Si­don to re­ceive more elec­tric­ity in 2018

The Daily Star (Lebanon) - - LEBANON - By Mo­hammed Zaatari

SI­DON, Le­banon: The elec­tric­ity sup­ply to Si­don and its out­skirts will in­crease once a new power sta­tion is com­pleted, Elec­tricite du Liban’s south­ern di­rec­tor an­nounced Fri­day.

“Elec­tricite du Liban is in the process of in­creas­ing the elec­tric feed to Si­don and its out­skirts by es­tab­lish­ing a main re­lay sta­tion that will sup­ply 140 [mega­volt-amps],” Samer Abdullah, EDL’s south­ern di­rec­tor said dur­ing a sem­i­nar spon­sored by the Fu­ture Move­ment. “A high volt­age dis­tri­bu­tion net­work of 220 kV will also be set up, and work on both will be com­pleted by spring 2018.”

Ab­dal­luh’s state­ment came dur­ing a “Di­a­logue Sa­lon” at the Fu­ture Move­ment’s of­fice in Si­don, or­ga­nized by the move­ment’s south­ern branch. The event in­cluded a sem­i­nar deal­ing with the re­al­ity of elec­tric­ity in Si­don and on the south­ern city’s out­skirts. The sem­i­nar was at­tended by a di­verse group, with pro­fes­sion­als and youth form­ing a large pro­por­tion of the turnout.

Hanan Nadaf, a mem­ber of the Fu­ture Move­ment’s south­ern branch, ad­dressed the as­sem­bled crowd, not­ing that 24-hour elec­tric­ity is the main de­mand of Le­banon’s pop­u­lace. “De­spite the fact that the cit­i­zen has to pay two elec­tric­ity bills a month in­stead of one, he can­not get en­ergy all the time,” she said, re­fer­ring to the bills owed for both state-sup­plied en­ergy and pri­vate gen­er­a­tors.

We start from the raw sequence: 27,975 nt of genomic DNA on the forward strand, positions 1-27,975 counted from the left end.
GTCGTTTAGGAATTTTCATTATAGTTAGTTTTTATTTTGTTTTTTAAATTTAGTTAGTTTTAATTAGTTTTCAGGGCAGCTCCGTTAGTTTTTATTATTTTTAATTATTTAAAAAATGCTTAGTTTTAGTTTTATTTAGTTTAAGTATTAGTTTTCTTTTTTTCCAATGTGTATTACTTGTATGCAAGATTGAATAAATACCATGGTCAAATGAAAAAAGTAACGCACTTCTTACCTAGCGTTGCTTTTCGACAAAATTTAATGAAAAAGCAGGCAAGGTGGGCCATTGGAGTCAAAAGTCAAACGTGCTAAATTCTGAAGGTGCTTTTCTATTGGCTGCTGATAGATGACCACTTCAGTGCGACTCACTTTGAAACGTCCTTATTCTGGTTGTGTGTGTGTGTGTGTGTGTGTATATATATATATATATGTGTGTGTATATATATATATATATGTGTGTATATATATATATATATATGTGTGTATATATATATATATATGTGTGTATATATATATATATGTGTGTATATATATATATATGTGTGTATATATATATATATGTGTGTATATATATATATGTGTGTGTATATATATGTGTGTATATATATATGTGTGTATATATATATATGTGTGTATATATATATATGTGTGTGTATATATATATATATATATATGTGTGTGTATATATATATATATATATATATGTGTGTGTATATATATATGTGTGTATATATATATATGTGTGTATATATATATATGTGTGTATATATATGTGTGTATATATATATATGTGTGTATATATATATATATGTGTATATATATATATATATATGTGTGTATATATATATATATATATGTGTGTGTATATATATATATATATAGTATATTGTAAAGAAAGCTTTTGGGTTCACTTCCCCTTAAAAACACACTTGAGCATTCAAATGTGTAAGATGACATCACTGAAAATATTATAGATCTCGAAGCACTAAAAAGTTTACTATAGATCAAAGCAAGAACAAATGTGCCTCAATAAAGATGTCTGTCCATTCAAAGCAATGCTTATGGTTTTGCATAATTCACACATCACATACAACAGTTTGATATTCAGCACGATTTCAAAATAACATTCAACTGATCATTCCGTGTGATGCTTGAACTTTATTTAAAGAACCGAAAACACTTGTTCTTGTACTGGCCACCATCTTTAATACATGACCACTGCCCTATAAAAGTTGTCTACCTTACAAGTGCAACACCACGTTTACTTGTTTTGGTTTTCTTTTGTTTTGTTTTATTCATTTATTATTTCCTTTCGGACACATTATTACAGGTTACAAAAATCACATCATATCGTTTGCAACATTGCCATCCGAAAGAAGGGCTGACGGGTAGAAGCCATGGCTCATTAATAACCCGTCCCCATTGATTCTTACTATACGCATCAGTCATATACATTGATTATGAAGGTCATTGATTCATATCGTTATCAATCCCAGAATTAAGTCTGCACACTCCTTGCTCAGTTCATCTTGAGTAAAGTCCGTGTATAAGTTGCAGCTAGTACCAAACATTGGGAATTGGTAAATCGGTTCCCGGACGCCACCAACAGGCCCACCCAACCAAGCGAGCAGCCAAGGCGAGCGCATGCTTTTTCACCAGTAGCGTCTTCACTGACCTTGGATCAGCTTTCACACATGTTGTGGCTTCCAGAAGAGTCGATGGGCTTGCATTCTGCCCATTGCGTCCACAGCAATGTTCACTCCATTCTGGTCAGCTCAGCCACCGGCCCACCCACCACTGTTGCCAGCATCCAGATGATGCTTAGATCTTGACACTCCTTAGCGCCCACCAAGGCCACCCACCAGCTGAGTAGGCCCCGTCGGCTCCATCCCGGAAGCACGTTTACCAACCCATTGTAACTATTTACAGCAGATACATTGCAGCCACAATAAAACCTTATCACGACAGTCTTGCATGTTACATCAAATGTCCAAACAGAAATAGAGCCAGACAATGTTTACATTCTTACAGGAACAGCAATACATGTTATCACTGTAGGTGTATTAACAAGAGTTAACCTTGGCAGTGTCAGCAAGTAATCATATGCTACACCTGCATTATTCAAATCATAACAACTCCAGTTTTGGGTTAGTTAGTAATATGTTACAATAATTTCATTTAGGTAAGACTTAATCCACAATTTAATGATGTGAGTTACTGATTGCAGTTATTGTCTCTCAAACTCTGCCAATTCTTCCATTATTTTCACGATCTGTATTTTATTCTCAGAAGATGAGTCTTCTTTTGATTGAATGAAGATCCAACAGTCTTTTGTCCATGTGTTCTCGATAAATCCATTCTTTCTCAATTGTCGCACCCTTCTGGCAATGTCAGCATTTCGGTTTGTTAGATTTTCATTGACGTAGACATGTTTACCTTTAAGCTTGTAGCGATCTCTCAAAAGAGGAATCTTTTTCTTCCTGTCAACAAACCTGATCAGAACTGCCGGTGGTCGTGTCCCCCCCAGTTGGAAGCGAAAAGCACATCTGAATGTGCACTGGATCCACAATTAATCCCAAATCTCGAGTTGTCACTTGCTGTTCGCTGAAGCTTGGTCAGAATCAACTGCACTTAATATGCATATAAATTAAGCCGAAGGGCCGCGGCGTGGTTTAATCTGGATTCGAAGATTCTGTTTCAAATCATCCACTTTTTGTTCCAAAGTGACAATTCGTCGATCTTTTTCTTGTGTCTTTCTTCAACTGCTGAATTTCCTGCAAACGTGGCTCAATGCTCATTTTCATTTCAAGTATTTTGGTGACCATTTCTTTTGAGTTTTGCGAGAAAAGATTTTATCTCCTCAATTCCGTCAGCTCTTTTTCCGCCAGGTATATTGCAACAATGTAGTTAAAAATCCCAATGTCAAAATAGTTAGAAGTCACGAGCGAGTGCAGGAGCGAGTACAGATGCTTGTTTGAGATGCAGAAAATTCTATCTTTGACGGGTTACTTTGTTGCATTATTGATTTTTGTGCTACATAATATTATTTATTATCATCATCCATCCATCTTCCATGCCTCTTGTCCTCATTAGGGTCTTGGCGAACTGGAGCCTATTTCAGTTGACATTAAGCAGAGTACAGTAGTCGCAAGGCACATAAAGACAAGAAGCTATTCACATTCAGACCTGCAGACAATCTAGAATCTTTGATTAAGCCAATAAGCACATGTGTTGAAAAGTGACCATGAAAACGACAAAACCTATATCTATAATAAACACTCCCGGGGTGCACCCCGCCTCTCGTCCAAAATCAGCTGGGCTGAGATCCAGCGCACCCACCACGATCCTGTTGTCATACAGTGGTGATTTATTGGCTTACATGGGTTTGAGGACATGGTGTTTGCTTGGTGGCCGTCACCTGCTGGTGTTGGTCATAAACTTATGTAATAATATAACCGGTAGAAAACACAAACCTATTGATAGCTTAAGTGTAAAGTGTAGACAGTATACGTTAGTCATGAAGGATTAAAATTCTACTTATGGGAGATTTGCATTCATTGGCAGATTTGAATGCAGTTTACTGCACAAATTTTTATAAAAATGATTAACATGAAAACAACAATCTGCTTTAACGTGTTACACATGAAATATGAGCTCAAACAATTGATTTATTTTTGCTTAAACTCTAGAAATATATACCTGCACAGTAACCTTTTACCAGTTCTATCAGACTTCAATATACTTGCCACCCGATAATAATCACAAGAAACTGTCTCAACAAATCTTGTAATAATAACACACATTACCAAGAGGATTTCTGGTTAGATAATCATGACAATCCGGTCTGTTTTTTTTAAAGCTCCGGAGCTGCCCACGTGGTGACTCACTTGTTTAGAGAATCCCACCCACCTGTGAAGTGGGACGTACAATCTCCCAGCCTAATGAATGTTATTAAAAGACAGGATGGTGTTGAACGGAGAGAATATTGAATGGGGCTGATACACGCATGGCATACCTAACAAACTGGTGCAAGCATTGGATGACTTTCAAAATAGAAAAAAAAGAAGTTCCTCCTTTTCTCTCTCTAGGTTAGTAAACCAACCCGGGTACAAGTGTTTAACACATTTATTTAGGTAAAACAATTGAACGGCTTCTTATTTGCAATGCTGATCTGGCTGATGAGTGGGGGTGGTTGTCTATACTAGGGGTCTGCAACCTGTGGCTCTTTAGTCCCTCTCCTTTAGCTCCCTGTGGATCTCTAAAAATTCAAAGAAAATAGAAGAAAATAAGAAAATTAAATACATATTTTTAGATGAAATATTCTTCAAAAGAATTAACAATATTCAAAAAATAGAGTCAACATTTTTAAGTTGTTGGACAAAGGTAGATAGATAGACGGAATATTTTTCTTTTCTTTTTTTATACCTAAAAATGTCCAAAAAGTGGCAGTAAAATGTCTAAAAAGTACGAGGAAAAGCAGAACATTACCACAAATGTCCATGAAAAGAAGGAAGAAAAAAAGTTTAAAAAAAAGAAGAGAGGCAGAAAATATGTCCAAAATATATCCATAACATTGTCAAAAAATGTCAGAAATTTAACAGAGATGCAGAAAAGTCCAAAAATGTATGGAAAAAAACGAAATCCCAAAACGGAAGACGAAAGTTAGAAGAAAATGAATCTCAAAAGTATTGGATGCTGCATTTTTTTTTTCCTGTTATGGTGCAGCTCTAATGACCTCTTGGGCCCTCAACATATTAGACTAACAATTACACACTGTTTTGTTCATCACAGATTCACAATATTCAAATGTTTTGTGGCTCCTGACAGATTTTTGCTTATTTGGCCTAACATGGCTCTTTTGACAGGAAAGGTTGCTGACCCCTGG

Abdullah gave a de­tailed pre­sen­ta­tion on the state of elec­tric­ity in Le­banon and Si­don’s elec­tric­ity needs in par­tic­u­lar. He pointed out that the new in­fra­struc­ture would, once com­pleted, fully sat­isfy Si­don’s elec­tric­ity needs. “Elec­tricite du Liban has come up with a de­ci­sive so­lu­tion for [the en­ergy] short­com­ings,” Abdullah said.

As for the dis­tri­bu­tion net­work and other lo­gis­ti­cal re­quire­ments, such as en­ergy bill col­lec­tion, the gov­ern­ment has out­sourced th­ese ac­tiv­i­ties to the pri­vate sec­tor, he said.

“Si­don, its out­skirts and the south fall un­der the Neu Com­pany. … The point of its con­tract is to in­crease the level of tech­ni­cal and ad­min­is­tra­tive ser­vices to the level of the hopes and am­bi­tions of the Le­banese,” Abdullah said.

Neu’s long-term con­tract ex­pired in 2016 and is be­ing re­newed ev­ery three months, he added. “The is­sue of re­new­ing the com­pany’s con­tract, or find­ing an alternative plan is on the level of the prime min­is­ter and the rel­e­vant min­is­ter,” he said.

Nasser Ham­moud, a Fu­ture Move­ment co­or­di­na­tor in the south, at­tacked the gov­ern­ment’s squan­der­ing of funds on the elec­tric­ity sec­tor.

“Seven­teen bil­lion dol­lars have been spent on elec­tric­ity – everyone knows this – in ad­di­tion to the 8 bil­lion dol­lars that is spent to sup­port the elec­tric­ity sec­tor ev­ery year,” he said dur­ing the sem­i­nar. “We have a de­mand of 3,200 megawatts … while the true en­ergy be­ing pro­duced is 1,600 megawatts.”

Ham­moud said that with good gov­er­nance, 3 bil­lion dol­lars would suf­fice to rem­edy Le­banon’s elec­tric­ity prob­lem.

Ham­moud said that with good gov­er­nance, 3 bil­lion dol­lars would suf­fice to rem­edy Le­banon’s elec­tric­ity prob­lem.

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